The base here is an angel food cake (egg whites+sugar+flour and NO fat) that incorporates orange and lemon zest and lemon juice in the mix for a good kick of flavor. I’ve baked this by itself before to eat with a dollop of whipped cream and a cup of coffee. The cake is sliced horizontally and built in a plastic-lined bowl with a filling of sweetened ricotta flavored with vanilla. I let it sit in the fridge overnight to give it a chance to “meld”, the cake gets a bit softer as it absorbs a little of the ricotta’s water and the whole thing holds together very well in a dome shape.
To finish the cake, I flipped it out of the bowl and frosted it with sweetened whipped cream. To make sure any whipped cream frosting stays put on a cake, especially if the cake is not going to be served right away, I always add a little bit of gelatin (about 1/2 teaspoon per 2 cups). It’s enough to make sure the frosting is stable but certainly not high enough to be noticable or to make the frosting rubbery. The last step is to cover the cake with rows of sliced ripe strawberries to resemble shingles on a roof. I served it with a bittersweet chocolate sauce. The cake was fantastic and mom was pleased.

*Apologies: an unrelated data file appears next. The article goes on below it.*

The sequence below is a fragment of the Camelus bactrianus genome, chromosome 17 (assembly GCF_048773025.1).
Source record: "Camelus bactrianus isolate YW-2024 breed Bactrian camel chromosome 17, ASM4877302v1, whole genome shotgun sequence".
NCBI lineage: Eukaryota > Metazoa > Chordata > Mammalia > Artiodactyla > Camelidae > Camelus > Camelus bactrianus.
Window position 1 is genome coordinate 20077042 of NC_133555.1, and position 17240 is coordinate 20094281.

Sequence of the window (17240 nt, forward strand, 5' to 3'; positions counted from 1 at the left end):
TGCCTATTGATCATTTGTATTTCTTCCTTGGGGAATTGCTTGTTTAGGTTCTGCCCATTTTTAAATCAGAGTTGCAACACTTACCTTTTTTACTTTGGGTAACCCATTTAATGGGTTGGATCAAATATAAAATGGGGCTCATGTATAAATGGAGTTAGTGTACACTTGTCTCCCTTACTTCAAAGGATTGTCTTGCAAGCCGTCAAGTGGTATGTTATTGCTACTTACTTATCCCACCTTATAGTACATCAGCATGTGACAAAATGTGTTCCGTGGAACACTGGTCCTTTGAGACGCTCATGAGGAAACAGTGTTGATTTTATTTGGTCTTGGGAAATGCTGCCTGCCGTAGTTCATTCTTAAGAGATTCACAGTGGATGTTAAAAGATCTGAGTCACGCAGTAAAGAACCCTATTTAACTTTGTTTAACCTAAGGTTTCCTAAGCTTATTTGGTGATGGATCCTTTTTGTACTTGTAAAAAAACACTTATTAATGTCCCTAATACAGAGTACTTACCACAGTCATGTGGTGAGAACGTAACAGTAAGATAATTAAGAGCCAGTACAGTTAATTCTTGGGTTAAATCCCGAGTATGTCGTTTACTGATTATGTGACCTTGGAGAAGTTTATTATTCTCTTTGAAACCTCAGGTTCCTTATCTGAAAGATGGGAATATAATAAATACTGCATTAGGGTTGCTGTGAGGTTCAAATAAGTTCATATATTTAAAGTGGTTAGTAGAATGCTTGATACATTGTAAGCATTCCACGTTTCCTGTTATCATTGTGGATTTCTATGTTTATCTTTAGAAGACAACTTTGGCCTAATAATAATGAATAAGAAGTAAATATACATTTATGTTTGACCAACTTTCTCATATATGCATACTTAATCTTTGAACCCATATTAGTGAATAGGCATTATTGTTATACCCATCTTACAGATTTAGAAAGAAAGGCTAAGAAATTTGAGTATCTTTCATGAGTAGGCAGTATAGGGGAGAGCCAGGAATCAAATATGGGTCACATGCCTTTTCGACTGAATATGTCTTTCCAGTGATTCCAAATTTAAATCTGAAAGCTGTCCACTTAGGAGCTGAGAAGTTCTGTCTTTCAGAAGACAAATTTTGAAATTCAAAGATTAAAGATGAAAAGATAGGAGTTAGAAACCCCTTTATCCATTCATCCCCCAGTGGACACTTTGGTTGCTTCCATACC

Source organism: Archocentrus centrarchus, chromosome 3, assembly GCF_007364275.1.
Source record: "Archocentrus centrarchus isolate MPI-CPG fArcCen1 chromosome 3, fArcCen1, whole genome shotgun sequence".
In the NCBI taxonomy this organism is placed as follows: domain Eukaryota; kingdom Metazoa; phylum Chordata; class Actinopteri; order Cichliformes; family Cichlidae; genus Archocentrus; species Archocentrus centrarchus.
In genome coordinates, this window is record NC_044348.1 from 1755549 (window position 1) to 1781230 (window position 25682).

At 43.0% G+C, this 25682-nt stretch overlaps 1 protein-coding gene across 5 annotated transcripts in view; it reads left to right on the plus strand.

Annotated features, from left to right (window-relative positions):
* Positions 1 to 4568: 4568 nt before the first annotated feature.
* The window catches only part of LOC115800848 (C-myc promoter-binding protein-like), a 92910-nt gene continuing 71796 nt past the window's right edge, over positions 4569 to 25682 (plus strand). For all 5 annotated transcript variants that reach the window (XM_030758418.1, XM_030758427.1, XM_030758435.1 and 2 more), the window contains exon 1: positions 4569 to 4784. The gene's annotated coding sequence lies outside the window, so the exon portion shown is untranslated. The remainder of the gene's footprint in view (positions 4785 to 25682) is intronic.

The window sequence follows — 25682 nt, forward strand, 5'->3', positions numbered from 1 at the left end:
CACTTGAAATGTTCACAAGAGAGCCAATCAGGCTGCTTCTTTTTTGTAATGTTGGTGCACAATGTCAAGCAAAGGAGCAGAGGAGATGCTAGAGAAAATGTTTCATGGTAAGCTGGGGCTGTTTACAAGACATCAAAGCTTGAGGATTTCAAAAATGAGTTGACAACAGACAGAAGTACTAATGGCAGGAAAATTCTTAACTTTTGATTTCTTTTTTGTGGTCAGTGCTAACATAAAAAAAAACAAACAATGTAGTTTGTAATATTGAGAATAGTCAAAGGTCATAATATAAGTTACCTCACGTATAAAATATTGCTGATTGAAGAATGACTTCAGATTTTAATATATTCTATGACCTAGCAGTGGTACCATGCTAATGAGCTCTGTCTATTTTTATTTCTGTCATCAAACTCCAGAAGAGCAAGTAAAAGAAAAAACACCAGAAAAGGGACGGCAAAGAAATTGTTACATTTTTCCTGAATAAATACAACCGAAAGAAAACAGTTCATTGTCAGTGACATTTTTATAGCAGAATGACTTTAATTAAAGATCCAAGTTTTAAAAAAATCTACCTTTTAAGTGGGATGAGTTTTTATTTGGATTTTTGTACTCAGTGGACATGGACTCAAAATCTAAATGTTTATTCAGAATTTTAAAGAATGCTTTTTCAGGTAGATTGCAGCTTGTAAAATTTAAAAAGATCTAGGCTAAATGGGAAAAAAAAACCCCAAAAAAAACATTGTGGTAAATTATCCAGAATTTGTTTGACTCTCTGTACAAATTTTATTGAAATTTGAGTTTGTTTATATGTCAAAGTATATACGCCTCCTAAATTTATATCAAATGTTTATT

Tuesday, August 5, 2008
Having a bounty of basil in the backyard gives me more of an excuse to eat pesto. I love the stuff on almost anything. Here as a pasta sauce for cauliflower. I was hoping to make some fresh pasta for this dish, but on a Tuesday in a busy week, I had no time. First, I par-boiled the cauliflower. Then it went in a pan with olive oil, onions and garlic while I boiled the pasta, Penne in this case.
For the sauce I mixed pesto with homemade ricotta, minced garlic and parmesan cheese. When the pasta was done and the cauliflower fully cooked, sweet and starting to brown I tossed everything in a large bowl and mixed in some lemon zest for good measure. The addition of the lemon zest was a spur of the moment thing, but it really made a big difference and transformed a good dish to an excellent one. I served it with chilli flakes, more grated parmesan and olive oil toasted breadcrumbs.
If it sounds a bit odd that I add toasted breadcrumbs to the pasta, let me write a couple of lines of background. It is not something I made up or thought of myself. First time I read about it was in one of Jamie Oliver’s books. It’s correct name is Pangriata or Pangritata and it’s origin goes back to poorer Italian cooks who used it as a substitute to the more expensive grated cheese topping. It really is a wonderful way to add crunch and extra flavor to pastas and risottos especially. Anything can be mixed in it too, like maybe some herbs or chilli flakes.
Saturday, July 26, 2008
This is the first risotto I made without using chicken stock. Instead if the customary butter in there I also used olive oil. The result was quiet good, but I did miss the goodness of a rich stock in there. Instead, I used some fresh vegetable stock to cook the risotto.